Chrome 66 Launched: Millions of SSL Certificates Potentially Distrusted
Chrome 66 launched with security at its focal point
Google has just rolled out the stable release of Chrome 66 across all major platforms, and it’s fair to say that not everyone is going to like it. That’s because Google has dealt its first blow to websites that are currently protected by Symantec, and its subsidiary certificate authorities. Any Symantec, GeoTrust, RapidSSL and Thawte SSL certifcates that were issued before June 2016 are now distrusted by Chrome 66. Any certificates that have been issued between June 2016 and December 2017 will need to be reissued before October 23, 2018.
This is what Chrome’s warning looks like:
Google distrusting Symantec SSL certificates has been an ongoing situation dating back to 2016. It was (and still is) a part of its long-term plan to distrust all Symantec SSL/TLS certificates issued off Symantec’s now-distrusted PKI. Whether or not this was an overreaction on Google’s part is now a moot point. Any site that is getting penalized needs to re-issue their certificates (for free) from DigiCert, which acquired Symantec’s CA business, immediately.
Administrators of distrusted websites have likely received numerous reminders. We know this because our parent company, as an SSL certificate provider, has sent hundreds of thousands of these notifications. But we realize that a lot of website owners are busy running their sites and these things can fall by the wayside. While the Symantec-Google distrust has been a huge deal in this industry, it hasn’t made major waves outside of it. That means there will be plenty of site owners surprised by this.
If you’re one of them, we suggest you re-issue your cert ASAP. If you don’t know how to do it, here’s someone you can talk to.
New Features in Chrome 66
The distrust of Symantec certificates is likely to hog the limelight (as it should) as far as Chrome 66 is concerned. But there are two noteworthy introductions that we can’t afford to overlook. One of them is the automatic audio silencing of auto-play videos. I love this move as I no longer have to go searching through 30-35 open tabs (a rookie number for many of you out there) looking for the noisy culprit. Google had planned to introduce this feature in Chrome 64, and I was looking forward to it. But for whatever reason, it got delayed. But, as the great Greek philosopher Empedocles often said: better late than never.
Another substantial improvement that is being rolled out is Site Isolation. If you follow our blog, you’d know that Google introduced this feature in Chrome 63. However, it wasn’t enabled by default. Now, in Chrome 66, this feature has become a default setting. Right now, this has been rolled out on a trial basis and will only be available to a limited number of users. If everything goes smoothly, every user will be able to get their hands on it.
Site Isolation facilitates separate processes for separate sites. In other words, each open website’s content is treated as a different process. This results in better performance and enhanced security. The performance is improved as entire browser won’t freeze if one of the tabs crashes (phew!). As far as security is concerned, Site Isolation thwarts Code Infusion attacks as it doesn’t let one page to talk with the other. As a result, the hackers can’t infuse malicious code in Chrome’s Sandbox process. The only downfall of Site Isolation is that it may increase Chrome’s memory usage by 10-20 percent. Trust me; it’s worth it.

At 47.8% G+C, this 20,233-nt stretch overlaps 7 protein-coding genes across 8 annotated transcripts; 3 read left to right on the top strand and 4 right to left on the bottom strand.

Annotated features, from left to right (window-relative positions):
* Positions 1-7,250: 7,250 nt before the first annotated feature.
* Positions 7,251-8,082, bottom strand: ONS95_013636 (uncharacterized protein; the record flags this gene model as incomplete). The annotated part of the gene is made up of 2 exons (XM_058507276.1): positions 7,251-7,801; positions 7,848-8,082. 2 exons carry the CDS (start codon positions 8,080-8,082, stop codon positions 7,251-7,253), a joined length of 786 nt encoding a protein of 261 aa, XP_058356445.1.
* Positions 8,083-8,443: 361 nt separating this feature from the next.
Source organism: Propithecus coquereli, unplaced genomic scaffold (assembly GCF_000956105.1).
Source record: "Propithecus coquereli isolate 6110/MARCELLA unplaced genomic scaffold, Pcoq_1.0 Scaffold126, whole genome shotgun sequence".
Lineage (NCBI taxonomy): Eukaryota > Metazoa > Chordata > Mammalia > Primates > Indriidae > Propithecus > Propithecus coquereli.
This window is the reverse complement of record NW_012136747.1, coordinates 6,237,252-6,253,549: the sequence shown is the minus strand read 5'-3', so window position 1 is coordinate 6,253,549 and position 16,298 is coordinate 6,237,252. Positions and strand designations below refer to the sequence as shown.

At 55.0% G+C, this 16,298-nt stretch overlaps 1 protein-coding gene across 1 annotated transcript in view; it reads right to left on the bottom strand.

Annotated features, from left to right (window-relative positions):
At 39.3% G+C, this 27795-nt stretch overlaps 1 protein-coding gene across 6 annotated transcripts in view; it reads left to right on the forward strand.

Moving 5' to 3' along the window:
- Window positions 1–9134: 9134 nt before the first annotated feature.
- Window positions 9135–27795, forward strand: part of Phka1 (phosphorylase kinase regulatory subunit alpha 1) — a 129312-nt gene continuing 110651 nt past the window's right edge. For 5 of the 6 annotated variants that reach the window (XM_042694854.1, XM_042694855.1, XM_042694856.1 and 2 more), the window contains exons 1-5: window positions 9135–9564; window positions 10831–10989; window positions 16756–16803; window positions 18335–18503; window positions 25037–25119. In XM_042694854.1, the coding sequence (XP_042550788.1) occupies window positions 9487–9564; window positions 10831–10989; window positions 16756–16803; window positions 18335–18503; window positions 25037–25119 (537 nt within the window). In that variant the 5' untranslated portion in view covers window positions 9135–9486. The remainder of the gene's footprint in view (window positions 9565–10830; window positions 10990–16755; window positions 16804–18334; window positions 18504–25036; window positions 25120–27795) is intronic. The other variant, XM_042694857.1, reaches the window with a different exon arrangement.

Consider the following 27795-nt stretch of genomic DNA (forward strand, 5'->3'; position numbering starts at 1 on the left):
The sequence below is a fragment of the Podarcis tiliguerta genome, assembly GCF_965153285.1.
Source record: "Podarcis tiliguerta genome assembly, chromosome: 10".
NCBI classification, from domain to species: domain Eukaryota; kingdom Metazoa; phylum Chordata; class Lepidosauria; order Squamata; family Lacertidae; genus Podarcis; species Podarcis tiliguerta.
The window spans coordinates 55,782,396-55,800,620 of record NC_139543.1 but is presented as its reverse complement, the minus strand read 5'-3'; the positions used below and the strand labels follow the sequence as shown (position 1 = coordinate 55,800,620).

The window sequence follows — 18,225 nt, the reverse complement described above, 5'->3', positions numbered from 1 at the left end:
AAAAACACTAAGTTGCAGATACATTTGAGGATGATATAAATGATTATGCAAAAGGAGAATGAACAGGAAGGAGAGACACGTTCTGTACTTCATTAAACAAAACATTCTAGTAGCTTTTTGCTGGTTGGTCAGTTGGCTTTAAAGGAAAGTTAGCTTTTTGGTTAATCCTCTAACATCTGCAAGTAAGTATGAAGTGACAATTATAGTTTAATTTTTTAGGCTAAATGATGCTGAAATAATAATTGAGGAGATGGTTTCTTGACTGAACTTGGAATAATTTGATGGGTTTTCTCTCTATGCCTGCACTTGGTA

With Chrome 66, you’ll be able to export your saved passwords to other browsers. Apart from this, Chrome 66 also incorporates a whopping 62 security fixes. If you still haven’t received the Chrome 66 update, don’t worry, as it is being rolled out in phases. By the end of the week, it should be available everywhere.
5 Ways to Determine if a Website is Fake, Fraudulent, or a Scam – 2018in Hashing Out Cyber Security
How to Fix ‘ERR_SSL_PROTOCOL_ERROR’ on Google Chromein Everything Encryption
Re-Hashed: How to Fix SSL Connection Errors on Android Phonesin Everything Encryption
Cloud Security: 5 Serious Emerging Cloud Computing Threats to Avoidin ssl certificates
This is what happens when your SSL certificate expiresin Everything Encryption
Re-Hashed: Troubleshoot Firefox’s “Performing TLS Handshake” Messagein Hashing Out Cyber Security
Report it Right: AMCA got hacked – Not Quest and LabCorpin Hashing Out Cyber Security
Re-Hashed: How to clear HSTS settings in Chrome and Firefoxin Everything Encryption
Re-Hashed: The Difference Between SHA-1, SHA-2 and SHA-256 Hash Algorithmsin Everything Encryption
The Difference Between Root Certificates and Intermediate Certificatesin Everything Encryption
The difference between Encryption, Hashing and Saltingin Everything Encryption
Re-Hashed: How To Disable Firefox Insecure Password Warningsin Hashing Out Cyber Security
Cipher Suites: Ciphers, Algorithms and Negotiating Security Settingsin Everything Encryption
The Ultimate Hacker Movies List for December 2020in Hashing Out Cyber Security Monthly Digest
Anatomy of a Scam: Work from home for Amazonin Hashing Out Cyber Security
The Top 9 Cyber Security Threats That Will Ruin Your Dayin Hashing Out Cyber Security
How strong is 256-bit Encryption?in Everything Encryption
Re-Hashed: How to Trust Manually Installed Root Certificates in iOS 10.3in Everything Encryption
How to View SSL Certificate Details in Chrome 56in Industry Lowdown
PayPal Phishing Certificates Far More Prevalent Than Previously Thoughtin Industry Lowdown